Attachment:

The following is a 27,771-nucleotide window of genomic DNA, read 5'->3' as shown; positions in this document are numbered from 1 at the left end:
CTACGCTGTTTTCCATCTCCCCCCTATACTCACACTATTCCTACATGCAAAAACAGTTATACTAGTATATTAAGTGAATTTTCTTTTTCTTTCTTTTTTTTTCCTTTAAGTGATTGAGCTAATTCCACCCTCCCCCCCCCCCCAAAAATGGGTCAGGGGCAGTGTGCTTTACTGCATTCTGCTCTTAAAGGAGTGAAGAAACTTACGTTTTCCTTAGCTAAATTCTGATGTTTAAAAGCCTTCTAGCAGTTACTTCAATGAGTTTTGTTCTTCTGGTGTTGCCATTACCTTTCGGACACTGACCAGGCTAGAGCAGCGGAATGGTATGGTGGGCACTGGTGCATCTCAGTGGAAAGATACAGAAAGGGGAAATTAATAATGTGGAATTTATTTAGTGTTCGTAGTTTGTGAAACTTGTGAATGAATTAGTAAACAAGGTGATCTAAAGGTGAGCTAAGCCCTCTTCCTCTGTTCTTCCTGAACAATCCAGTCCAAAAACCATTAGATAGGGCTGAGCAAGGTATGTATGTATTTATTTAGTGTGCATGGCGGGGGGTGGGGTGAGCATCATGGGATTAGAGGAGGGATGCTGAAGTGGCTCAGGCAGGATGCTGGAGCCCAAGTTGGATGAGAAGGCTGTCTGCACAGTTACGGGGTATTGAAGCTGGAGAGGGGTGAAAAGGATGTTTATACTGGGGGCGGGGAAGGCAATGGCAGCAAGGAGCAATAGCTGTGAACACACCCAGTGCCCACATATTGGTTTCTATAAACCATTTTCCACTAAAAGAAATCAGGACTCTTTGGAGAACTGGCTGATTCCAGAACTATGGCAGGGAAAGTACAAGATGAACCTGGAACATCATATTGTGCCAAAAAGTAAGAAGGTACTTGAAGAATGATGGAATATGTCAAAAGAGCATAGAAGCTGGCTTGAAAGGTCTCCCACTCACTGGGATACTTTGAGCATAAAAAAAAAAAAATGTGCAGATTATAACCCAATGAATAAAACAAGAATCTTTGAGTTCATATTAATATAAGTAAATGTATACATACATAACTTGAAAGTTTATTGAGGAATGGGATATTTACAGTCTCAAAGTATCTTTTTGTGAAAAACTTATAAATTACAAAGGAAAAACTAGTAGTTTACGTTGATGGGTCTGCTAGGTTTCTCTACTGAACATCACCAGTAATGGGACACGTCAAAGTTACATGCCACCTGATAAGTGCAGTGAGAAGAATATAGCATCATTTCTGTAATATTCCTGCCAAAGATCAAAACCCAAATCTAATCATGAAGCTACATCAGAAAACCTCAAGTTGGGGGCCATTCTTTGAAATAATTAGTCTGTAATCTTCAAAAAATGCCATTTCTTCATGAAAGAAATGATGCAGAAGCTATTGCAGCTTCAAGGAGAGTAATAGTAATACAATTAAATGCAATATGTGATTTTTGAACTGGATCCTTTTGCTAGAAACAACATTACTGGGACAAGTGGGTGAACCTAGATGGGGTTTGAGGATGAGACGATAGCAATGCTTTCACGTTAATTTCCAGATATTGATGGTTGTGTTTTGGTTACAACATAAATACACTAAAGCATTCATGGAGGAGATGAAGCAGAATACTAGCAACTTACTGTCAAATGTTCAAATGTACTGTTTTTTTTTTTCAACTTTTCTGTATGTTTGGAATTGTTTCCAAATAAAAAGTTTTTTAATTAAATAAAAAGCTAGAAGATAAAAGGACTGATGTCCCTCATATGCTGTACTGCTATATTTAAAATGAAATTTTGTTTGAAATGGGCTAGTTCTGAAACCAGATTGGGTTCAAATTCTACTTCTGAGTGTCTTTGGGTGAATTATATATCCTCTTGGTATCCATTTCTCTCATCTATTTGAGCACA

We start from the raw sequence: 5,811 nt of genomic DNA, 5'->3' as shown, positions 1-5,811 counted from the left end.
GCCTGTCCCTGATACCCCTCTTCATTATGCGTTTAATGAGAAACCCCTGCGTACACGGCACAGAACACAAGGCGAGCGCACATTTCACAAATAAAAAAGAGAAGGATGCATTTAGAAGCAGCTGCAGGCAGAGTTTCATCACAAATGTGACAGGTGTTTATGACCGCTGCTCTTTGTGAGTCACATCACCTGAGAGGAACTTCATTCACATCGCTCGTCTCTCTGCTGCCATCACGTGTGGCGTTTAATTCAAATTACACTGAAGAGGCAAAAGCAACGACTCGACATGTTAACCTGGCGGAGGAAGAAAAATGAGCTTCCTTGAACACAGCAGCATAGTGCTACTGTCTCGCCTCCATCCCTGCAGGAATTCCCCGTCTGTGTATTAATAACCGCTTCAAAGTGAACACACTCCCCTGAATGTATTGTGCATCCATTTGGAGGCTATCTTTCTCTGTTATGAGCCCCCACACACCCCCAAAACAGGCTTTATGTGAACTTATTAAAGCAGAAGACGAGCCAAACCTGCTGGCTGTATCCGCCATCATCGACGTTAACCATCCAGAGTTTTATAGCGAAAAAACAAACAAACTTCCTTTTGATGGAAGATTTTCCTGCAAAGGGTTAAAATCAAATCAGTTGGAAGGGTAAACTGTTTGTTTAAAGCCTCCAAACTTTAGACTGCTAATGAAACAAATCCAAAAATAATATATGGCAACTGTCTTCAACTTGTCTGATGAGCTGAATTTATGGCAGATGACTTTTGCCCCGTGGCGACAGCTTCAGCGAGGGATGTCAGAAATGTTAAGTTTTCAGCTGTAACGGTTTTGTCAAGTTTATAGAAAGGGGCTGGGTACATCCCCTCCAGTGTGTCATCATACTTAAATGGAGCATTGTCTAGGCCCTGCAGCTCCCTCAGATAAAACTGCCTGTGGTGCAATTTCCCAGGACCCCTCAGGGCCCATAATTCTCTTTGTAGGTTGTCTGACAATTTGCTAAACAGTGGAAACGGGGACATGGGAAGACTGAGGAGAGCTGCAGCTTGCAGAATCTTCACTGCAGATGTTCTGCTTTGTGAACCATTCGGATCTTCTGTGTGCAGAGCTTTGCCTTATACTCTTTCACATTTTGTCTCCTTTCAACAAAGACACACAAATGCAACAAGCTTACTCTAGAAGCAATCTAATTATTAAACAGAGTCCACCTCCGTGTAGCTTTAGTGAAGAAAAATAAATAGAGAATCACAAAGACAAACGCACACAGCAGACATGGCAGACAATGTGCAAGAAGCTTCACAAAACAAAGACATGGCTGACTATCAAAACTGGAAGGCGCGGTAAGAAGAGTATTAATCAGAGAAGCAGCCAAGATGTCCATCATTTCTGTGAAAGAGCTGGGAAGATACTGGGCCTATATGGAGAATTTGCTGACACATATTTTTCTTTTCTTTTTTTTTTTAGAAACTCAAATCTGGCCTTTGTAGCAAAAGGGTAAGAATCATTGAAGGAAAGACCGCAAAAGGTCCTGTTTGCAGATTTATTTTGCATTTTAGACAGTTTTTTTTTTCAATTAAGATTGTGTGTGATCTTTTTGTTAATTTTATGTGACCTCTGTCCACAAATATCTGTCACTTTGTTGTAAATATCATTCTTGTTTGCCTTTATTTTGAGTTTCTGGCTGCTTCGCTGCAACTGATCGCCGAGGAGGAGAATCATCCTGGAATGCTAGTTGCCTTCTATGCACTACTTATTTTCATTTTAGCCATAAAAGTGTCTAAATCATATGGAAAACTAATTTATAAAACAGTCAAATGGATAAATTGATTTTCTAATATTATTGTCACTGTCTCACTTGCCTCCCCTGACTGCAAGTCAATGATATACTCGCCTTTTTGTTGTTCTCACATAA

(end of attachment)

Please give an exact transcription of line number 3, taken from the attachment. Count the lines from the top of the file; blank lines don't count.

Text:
We start from the raw sequence: 5,811 nt of genomic DNA, 5'->3' as shown, positions 1-5,811 counted from the left end.